This EGG belongs to an elderly Caucasian 84 y.o. woman with a history of IM a long time ago. We pay 1.000.000 American dollars to the colleague to make the correct diagnosis.

 

ECG

Description:

This EGG belongs to an elderly Caucasian 84 y.o. woman with a history  of IM a long time ago. We pay 1.000.000 American dollars to the colleague to make the correct diagnosis.

We need meticulous explanations please!!!!!

 

Authors Authors: Andrés Ricardo Pérez-Riera, Raimundo Barbosa–Barros & Frank Yanowitz

Comments:

By: Mario Blitzman

Sinus rhythm/sinus arrhythmia with left axis deviation and 1st degree A-V block. LAFB, RVH, Old inferior MI. Non-specific ST-T abnormalities in lateral leads.

 

By: Rafael Morales

Sinus rhytm 72 ´, periods of sinus arrhythmia, first grade AV block, LAFB; RBBHH, inactivable electrical zone (Inferior), subendocardial isquemia.

 

By: Leandro Rasse

Sinus rhytm, 73 ´, first grade AV block, old inferior -posterior MI, masquerading bundle branch block.

 

By: Gerardo Moreno

ECG: RS/75 '/ 0.24'' / 0.08'' / 0.40'' / 0.36'' / +0.04 / -50 º TRAZO QRS SINUS RHYTHM, AV BLOCK 1, ZEI LOWER crecimeinto VENTRICULAR rIGHT: This patient has a lower electrical area DII DIII and AVF as a result of old MI, possibly posing av conduction delay, the patient had right ventricular extencion what caused the passage of time by right cavities failure hemodynamic alterations right cavity with consequent expansion and axis deviations palno front right R waves resulting from v1 to v3.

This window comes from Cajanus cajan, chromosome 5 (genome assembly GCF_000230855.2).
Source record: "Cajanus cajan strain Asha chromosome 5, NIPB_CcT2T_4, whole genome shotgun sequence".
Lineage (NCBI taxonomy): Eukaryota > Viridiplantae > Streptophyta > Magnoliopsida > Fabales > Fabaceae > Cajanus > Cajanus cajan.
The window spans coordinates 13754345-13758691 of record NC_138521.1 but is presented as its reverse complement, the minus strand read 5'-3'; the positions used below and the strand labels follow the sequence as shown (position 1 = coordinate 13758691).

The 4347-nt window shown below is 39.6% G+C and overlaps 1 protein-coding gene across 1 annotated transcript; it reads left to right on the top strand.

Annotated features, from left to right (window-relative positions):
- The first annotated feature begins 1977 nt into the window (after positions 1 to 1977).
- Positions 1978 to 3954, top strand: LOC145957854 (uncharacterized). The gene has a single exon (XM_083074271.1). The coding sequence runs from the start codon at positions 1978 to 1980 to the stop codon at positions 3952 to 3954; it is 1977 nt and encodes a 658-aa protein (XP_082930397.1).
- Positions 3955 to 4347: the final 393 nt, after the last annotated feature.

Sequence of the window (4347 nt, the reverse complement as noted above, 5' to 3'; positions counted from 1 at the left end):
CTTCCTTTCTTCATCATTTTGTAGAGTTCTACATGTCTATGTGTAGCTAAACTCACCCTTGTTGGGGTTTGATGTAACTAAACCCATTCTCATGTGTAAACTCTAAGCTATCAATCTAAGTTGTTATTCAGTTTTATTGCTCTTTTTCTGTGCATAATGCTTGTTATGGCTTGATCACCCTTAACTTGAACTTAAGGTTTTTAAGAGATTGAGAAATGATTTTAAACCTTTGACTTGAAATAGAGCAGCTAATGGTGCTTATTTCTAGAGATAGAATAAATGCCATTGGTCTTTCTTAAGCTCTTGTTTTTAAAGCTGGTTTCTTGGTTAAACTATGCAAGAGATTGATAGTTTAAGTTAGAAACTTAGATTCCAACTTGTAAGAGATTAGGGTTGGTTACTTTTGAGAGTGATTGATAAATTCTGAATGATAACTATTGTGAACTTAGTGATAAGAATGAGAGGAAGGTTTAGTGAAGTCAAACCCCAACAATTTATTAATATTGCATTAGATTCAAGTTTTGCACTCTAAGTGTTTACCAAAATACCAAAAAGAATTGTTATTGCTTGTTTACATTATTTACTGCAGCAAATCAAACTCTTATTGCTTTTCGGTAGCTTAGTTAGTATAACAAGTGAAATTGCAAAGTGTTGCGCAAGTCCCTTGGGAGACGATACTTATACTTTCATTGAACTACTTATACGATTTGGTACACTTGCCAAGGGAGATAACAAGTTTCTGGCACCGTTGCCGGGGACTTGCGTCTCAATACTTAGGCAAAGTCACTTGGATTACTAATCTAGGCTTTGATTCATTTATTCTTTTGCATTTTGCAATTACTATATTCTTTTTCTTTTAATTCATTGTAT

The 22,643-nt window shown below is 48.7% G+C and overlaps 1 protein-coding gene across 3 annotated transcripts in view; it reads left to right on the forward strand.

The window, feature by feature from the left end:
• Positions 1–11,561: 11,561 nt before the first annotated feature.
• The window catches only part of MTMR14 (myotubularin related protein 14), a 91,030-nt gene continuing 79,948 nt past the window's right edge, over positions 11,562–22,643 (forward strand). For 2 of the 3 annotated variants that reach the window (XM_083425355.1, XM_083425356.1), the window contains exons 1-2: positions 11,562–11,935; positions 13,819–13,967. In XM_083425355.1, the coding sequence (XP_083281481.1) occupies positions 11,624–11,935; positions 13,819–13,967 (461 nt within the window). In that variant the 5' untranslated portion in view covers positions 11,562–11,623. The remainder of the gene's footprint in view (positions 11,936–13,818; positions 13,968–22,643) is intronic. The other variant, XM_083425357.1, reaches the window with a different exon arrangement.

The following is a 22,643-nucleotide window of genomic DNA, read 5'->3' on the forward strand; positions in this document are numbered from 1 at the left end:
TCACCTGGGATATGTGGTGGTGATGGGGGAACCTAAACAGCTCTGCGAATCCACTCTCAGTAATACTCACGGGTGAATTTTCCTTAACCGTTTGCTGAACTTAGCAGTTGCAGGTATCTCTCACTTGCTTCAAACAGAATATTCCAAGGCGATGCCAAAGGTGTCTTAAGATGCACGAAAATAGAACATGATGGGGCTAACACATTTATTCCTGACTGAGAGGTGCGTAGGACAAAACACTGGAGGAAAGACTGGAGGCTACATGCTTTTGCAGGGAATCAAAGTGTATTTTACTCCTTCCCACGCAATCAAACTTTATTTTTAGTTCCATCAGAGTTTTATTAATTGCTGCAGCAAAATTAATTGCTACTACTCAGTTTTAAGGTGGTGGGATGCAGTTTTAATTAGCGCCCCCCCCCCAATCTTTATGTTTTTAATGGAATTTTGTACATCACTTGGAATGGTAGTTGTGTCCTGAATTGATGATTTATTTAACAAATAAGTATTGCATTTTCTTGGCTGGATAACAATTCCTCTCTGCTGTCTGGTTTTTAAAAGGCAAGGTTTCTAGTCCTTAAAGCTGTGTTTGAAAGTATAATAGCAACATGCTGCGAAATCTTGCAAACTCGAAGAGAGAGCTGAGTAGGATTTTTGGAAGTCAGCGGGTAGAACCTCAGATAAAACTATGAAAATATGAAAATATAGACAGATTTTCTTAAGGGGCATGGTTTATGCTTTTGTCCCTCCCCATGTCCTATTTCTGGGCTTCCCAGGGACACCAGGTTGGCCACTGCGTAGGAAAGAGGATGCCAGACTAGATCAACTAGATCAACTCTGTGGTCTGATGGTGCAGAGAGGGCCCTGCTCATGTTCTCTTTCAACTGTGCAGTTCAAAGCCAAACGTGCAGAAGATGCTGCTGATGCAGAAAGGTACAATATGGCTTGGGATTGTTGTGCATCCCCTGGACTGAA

By: Dimitry Bogelman

Dear colleagues,

Thank you for sharing of this very interesting ECG. It is definitely the one that is eye-catching and provoking a lot of interesting questions. I am sorry I am not providing the regular ECG description to save time. I would rather try to discuss the pathological features were found on this recording. There are definitely 1 degree AV block, LAFB, LVH, Old Inferior(?) Myocardial Infarction and relatively rare finding - so called Prominent Anterior Force. All voltage signs are present. (Rv1 > 5, R/S in V1,2 >2, R in V2 >15, Rv3>Rv2>Rv1, Rv5>Rv6 When we are speaking about Prominent Anterior Force there is a list of diagnoses that includes:

  1. Normal variant with counter clock wise rotation of the heart around the longitudinal axis,
  2. Right ventricular enlargement , or some variants of RBBB,
  3. Lateral infarction (new nomenclature of former true posterior infarction)
  4. Hypertrophic cardiomyopathy (obstructive and non-obstructive forms),
  5. Ventricular pre-excitation variant of Wolff-Parkinson-White syndrome,
  6. Left ventricular septal hypertrophy,
  7. Duchene’s cardiomyopathy,
  8. Dextroposition,
  9. Combination of the conditions above.
  10. Left Septal Fascicular Block (LSFB)